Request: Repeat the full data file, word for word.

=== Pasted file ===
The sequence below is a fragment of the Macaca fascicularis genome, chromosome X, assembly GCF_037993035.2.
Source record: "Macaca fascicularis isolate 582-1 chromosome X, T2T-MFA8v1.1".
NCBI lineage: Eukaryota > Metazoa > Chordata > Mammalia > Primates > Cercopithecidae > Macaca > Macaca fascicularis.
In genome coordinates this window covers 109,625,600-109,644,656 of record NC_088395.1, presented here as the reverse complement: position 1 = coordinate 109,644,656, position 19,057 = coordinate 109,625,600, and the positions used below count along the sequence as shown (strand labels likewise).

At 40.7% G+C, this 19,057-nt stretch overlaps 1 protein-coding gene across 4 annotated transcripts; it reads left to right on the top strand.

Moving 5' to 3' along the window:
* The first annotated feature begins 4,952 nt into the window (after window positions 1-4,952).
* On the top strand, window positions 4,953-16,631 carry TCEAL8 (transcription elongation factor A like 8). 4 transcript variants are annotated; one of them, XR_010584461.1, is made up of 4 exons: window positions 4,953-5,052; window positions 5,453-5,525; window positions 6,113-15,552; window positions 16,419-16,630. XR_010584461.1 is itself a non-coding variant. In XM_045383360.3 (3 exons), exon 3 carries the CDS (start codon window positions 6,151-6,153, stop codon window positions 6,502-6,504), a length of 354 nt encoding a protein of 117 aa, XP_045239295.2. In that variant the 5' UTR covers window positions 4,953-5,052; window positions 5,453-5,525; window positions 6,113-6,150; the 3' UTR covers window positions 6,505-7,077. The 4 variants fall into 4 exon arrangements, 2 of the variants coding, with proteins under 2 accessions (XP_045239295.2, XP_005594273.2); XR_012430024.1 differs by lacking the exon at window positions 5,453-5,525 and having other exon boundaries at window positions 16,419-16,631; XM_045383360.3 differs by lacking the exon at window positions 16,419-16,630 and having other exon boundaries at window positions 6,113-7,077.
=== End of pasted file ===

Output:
The sequence below is a fragment of the Macaca fascicularis genome, chromosome X, assembly GCF_037993035.2.
Source record: "Macaca fascicularis isolate 582-1 chromosome X, T2T-MFA8v1.1".
NCBI lineage: Eukaryota > Metazoa > Chordata > Mammalia > Primates > Cercopithecidae > Macaca > Macaca fascicularis.
In genome coordinates this window covers 109,625,600-109,644,656 of record NC_088395.1, presented here as the reverse complement: position 1 = coordinate 109,644,656, position 19,057 = coordinate 109,625,600, and the positions used below count along the sequence as shown (strand labels likewise).

At 40.7% G+C, this 19,057-nt stretch overlaps 1 protein-coding gene across 4 annotated transcripts; it reads left to right on the top strand.

Moving 5' to 3' along the window:
* The first annotated feature begins 4,952 nt into the window (after window positions 1-4,952).
* On the top strand, window positions 4,953-16,631 carry TCEAL8 (transcription elongation factor A like 8). 4 transcript variants are annotated; one of them, XR_010584461.1, is made up of 4 exons: window positions 4,953-5,052; window positions 5,453-5,525; window positions 6,113-15,552; window positions 16,419-16,630. XR_010584461.1 is itself a non-coding variant. In XM_045383360.3 (3 exons), exon 3 carries the CDS (start codon window positions 6,151-6,153, stop codon window positions 6,502-6,504), a length of 354 nt encoding a protein of 117 aa, XP_045239295.2. In that variant the 5' UTR covers window positions 4,953-5,052; window positions 5,453-5,525; window positions 6,113-6,150; the 3' UTR covers window positions 6,505-7,077. The 4 variants fall into 4 exon arrangements, 2 of the variants coding, with proteins under 2 accessions (XP_045239295.2, XP_005594273.2); XR_012430024.1 differs by lacking the exon at window positions 5,453-5,525 and having other exon boundaries at window positions 16,419-16,631; XM_045383360.3 differs by lacking the exon at window positions 16,419-16,630 and having other exon boundaries at window positions 6,113-7,077.